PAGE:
Most dry vapor steamers on the market are made for cleaning and sanitizing purposes — that’s why most of their attachments are brushes, carpet heads, and other parts for different surfaces you might find in your home. The best steam cleaners on the market usually combine steaming and vacuuming into one device. While they’re at it, these products also may come with direct injection and extraction of hot water or detergent. However, these models are often priced too high to be considered for most homes, or don’t meet the requirements of a bed bug steamer.

Gaia Steamer and Vacuum

The new Gaia aims to fit that role perfectly. Packed into this compact body is a dry vapor steamer, wet/dry vacuum, direct injection and extraction. A single device could be all you need to leave most floors and surfaces as clean as the day you moved in. However, this steamer is no slouch when it comes to bed bug treatments — the Gaia features a powerful stainless steel boiler that delivers steam as hot as 260 degrees, and with up to 58 PSI to ensure penetration into cracks, seams, and folds.

The Gaia might hit all the right marks on paper, but does it deliver in hand? Let’s find out.

Unboxing and First Impressions

Gaia Steamer Attachments

We’ve grown accustomed to steamers coming with a lot of attachments, but rarely do we see such a diversity of gear as we did when unpacking the Gaia. This beastly home cleaning kit comes with tools for everything from hard surfaces, carpets, upholstered fabric, and getting into any sort of crack or crevice that needs to be cleaned, degreased, or sanitized.

Gaia Steamer Tubes

Of particular interest to us were the steam gun, hose, and extension tubes. These were all carefully designed to handle the task of delivering steam and suction power at the same time. The larger tubes and hose are for the vacuum and extraction duties, while the smaller port underneath is for high pressure steaming and direct injection. The gun itself omits the usual trigger that you hold down to steam — instead, you’ll find a toggle switch for the steamer with another switch on top of the handle for the vacuum.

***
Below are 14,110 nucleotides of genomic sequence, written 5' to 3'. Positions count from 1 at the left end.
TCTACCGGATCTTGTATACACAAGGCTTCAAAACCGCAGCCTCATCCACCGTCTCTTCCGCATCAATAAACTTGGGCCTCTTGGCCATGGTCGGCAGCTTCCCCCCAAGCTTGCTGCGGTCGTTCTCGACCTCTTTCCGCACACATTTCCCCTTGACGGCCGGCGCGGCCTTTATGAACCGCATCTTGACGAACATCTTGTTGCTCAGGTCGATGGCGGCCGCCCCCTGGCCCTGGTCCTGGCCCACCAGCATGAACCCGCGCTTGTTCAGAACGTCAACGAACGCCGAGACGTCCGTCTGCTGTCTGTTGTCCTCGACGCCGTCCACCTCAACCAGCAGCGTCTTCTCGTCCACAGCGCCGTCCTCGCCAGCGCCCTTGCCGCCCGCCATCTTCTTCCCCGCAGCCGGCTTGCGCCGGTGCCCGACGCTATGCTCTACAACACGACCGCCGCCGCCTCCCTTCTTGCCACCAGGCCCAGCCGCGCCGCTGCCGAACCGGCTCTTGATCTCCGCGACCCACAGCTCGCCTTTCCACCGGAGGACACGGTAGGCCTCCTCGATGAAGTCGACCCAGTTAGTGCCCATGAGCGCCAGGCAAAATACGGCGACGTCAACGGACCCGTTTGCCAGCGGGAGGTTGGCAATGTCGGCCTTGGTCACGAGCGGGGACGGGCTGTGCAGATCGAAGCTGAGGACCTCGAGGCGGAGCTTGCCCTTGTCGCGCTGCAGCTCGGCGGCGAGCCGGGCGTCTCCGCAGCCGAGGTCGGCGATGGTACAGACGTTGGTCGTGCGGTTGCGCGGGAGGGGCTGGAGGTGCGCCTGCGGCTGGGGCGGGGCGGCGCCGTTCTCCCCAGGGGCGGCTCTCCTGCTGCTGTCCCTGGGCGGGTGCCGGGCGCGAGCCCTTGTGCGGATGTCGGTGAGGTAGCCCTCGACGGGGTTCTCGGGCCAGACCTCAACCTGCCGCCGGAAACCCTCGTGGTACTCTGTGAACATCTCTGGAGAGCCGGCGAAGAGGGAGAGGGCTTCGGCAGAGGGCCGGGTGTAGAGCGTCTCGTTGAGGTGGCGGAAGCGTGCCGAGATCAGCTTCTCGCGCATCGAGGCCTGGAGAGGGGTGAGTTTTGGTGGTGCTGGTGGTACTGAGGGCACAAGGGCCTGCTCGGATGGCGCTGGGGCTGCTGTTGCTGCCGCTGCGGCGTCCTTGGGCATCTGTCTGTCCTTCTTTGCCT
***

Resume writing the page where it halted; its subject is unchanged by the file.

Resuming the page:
The overall build and construction is about what we expected for this price range. It’s not feasible to pack all of these features into a durable, sturdy body for the price that the Gaia is available for. With that in mind, we’re not overly concerned by the generally thin, consumer-grade plastics that the Gaia is built with. If you need something that can handle being knocked around more, you’ll want to pay more for a commercial-grade model.

Gaia Steamer Controls

The control console on top of the body is the most user-friendly design I’ve ever seen on a steam cleaner. Instead of a steam adjustment knob, where you’re not always sure how close to minimum or maximum power you’re at now, the Gaia’s steam control is a simple three-level toggle. Just choose between low, medium, or high steam pressure and get back to work.

Similar set-and-forget controls are in place for vacuum suction power, and toggled power buttons are present for the steamer, vacuum, and injection/extraction functions. This layout is very quick and easy to learn, and the simple indicators for boiler status and water level make it easy to know when it’s time to start steaming or when it’s time to refill.

Using the Gaia

Steaming with the Gaia

The Gaia has everything you need for a bed bug treatment. To kill bed bugs hiding in the seams and folds of your mattress, box spring, couch, or other upholstered furniture, you want to use low pressure and a flat upholstery fabric attachment. For other hiding places, like baseboards, floorboards, bed frames, and the edges of the carpet, you should use a thin detail nozzle and higher pressure. Either attachment should usually be wrapped by a cloth to break up excess pressure and moisture. The Gaia provides all of this, and allows you to hit each hiding place with ease and efficiency.

Gaia Steamer Trigger

Ditching the steam adjustment knob and traditional trigger can be big usability improvements, if they’re your cup of tea. Choosing between three steam power levels and not having to hold down a trigger while you work makes the chores of cleaning or treating for bed bugs a little easier on you. It’s always nice when a product design can reduce the things you have to worry about without reducing functionality.

Where the Gaia really shines is in the versatility of its cleaning ability. Need to clean up a dirty hard floor? You can either steam first and vacuum after, or you can flip both switches and do both at once. What about rugs and carpet floors, which conventional steamers tend to struggle with? No problem — just dilute a non-foam cleaning agent with water in the injection tank, vacuum the carpet to clear out surface-level debris, then activate the injection and extraction functions to pump steam and detergent to the very roots of the carpet fiber.

Wrapping Up

Gaia Bed Bug Steamer

The Gaia doesn’t do anything new. There are other steamers, other wet/dry vacuum cleaners, and other combination units. Some even have direct injection and extraction. However, none of the other models out there manage to combine all of these features in such a portable and easy-to-use integration, and the attractive price is a cherry on top that makes this device hard to pass on. The Gaia makes cleaning feel like less of a chore, and that’s pretty impressive.